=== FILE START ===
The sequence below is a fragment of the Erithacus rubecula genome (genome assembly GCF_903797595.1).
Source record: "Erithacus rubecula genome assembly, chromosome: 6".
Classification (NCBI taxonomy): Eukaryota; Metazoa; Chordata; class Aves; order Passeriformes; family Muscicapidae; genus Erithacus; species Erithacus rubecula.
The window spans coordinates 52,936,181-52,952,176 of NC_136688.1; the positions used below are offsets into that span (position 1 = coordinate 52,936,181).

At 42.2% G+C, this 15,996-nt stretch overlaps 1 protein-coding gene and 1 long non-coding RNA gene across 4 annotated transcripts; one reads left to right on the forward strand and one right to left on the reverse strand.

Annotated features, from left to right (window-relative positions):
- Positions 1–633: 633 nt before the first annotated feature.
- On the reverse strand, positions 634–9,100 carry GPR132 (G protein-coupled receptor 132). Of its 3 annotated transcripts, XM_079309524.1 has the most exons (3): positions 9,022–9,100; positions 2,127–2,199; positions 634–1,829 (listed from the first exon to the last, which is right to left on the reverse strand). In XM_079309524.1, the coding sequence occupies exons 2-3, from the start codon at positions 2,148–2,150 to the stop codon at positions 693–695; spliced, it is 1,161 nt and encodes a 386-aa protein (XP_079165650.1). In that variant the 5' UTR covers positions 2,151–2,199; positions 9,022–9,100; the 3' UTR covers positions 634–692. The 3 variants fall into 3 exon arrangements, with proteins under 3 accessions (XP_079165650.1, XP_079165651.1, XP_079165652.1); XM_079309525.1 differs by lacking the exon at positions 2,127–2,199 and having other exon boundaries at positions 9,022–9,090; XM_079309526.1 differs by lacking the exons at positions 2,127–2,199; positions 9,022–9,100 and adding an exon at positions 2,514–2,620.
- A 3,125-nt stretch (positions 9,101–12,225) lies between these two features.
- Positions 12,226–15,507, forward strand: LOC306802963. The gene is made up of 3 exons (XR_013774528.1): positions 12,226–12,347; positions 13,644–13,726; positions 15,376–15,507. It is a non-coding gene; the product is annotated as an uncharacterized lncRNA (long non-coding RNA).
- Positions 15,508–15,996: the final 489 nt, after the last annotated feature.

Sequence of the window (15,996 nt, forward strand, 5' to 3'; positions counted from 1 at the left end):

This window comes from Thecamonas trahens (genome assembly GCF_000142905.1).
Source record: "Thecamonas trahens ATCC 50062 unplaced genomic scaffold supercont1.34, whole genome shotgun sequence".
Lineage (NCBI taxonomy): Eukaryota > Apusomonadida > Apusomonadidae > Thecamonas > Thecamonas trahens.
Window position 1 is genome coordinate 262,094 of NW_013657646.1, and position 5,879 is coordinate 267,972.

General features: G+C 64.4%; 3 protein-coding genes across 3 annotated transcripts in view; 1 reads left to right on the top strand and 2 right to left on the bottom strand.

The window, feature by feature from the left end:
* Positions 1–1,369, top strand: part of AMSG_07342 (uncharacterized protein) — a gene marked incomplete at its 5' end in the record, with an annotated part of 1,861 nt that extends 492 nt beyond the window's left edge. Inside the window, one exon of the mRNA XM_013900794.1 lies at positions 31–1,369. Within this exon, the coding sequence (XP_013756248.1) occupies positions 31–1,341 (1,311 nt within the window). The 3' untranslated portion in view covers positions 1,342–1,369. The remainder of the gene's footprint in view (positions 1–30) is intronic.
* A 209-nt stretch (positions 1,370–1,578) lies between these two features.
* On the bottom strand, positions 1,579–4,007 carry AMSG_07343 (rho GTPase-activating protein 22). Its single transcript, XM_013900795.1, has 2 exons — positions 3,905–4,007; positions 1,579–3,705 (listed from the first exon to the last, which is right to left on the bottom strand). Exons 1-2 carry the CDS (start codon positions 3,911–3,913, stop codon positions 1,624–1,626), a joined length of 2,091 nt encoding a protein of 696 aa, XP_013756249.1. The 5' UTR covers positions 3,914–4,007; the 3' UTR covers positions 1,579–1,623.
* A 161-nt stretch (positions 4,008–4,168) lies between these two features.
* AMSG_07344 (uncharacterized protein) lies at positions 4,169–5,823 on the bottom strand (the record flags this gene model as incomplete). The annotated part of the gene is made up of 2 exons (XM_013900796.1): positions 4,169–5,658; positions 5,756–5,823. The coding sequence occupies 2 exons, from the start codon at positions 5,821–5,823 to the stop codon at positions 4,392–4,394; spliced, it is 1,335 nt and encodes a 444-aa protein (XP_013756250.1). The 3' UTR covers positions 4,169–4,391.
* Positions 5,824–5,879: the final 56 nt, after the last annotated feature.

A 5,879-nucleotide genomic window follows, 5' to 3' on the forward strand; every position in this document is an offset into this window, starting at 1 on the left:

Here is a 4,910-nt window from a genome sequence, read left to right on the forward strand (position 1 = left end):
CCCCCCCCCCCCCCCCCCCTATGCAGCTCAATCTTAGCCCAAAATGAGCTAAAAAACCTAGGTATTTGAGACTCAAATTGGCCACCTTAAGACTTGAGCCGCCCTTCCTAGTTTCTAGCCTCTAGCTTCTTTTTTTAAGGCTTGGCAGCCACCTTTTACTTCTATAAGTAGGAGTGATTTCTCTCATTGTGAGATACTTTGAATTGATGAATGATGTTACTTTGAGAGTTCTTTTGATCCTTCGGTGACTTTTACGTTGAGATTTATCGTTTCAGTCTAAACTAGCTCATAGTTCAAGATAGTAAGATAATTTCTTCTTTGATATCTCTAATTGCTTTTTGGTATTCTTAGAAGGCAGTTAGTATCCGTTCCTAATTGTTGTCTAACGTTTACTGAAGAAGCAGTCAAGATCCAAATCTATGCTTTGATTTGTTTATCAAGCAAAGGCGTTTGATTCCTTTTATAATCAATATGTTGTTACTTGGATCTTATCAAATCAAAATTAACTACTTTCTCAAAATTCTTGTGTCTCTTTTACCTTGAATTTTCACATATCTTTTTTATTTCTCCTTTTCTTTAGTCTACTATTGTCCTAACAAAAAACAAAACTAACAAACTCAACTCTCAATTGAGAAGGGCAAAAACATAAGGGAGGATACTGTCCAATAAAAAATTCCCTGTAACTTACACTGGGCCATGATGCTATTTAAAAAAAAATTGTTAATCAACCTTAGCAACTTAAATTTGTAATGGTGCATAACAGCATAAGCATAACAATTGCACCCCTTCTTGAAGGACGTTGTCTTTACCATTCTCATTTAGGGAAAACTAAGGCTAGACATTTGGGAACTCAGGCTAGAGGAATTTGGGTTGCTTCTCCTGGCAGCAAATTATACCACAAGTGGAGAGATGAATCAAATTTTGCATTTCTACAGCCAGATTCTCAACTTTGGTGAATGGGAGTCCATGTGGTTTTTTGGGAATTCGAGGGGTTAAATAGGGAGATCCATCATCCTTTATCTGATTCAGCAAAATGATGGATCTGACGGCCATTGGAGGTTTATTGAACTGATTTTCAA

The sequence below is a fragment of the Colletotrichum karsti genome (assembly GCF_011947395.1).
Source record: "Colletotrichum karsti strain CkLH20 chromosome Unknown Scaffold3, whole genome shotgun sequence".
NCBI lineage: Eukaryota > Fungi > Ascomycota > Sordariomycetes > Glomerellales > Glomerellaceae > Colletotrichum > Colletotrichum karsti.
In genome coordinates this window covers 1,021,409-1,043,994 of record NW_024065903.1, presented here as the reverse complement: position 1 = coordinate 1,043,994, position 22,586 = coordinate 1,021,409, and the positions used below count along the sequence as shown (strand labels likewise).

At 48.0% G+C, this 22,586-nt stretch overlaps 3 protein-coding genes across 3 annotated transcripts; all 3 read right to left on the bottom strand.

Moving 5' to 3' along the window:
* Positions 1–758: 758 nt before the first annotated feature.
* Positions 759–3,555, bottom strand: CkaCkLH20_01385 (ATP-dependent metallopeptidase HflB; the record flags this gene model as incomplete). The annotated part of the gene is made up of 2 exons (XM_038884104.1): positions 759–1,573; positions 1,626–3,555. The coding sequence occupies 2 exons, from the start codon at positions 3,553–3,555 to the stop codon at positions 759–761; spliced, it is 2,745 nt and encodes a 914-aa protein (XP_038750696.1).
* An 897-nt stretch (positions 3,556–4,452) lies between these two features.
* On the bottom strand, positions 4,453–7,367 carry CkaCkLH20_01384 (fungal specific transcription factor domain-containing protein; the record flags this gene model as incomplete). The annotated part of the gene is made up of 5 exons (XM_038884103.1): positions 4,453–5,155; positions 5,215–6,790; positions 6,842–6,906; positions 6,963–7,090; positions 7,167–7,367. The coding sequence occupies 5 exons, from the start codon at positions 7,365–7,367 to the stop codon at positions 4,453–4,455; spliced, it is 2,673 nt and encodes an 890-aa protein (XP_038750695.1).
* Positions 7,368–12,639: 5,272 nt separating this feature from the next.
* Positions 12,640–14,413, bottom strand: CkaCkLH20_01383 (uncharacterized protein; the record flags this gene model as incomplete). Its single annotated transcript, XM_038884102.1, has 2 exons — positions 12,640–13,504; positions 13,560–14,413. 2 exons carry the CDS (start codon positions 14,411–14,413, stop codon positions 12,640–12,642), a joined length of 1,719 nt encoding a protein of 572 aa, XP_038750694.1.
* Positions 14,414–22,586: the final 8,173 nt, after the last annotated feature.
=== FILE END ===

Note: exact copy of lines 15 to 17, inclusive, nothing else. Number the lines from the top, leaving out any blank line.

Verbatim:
Lineage (NCBI taxonomy): Eukaryota > Apusomonadida > Apusomonadidae > Thecamonas > Thecamonas trahens.
Window position 1 is genome coordinate 262,094 of NW_013657646.1, and position 5,879 is coordinate 267,972.

General features: G+C 64.4%; 3 protein-coding genes across 3 annotated transcripts in view; 1 reads left to right on the top strand and 2 right to left on the bottom strand.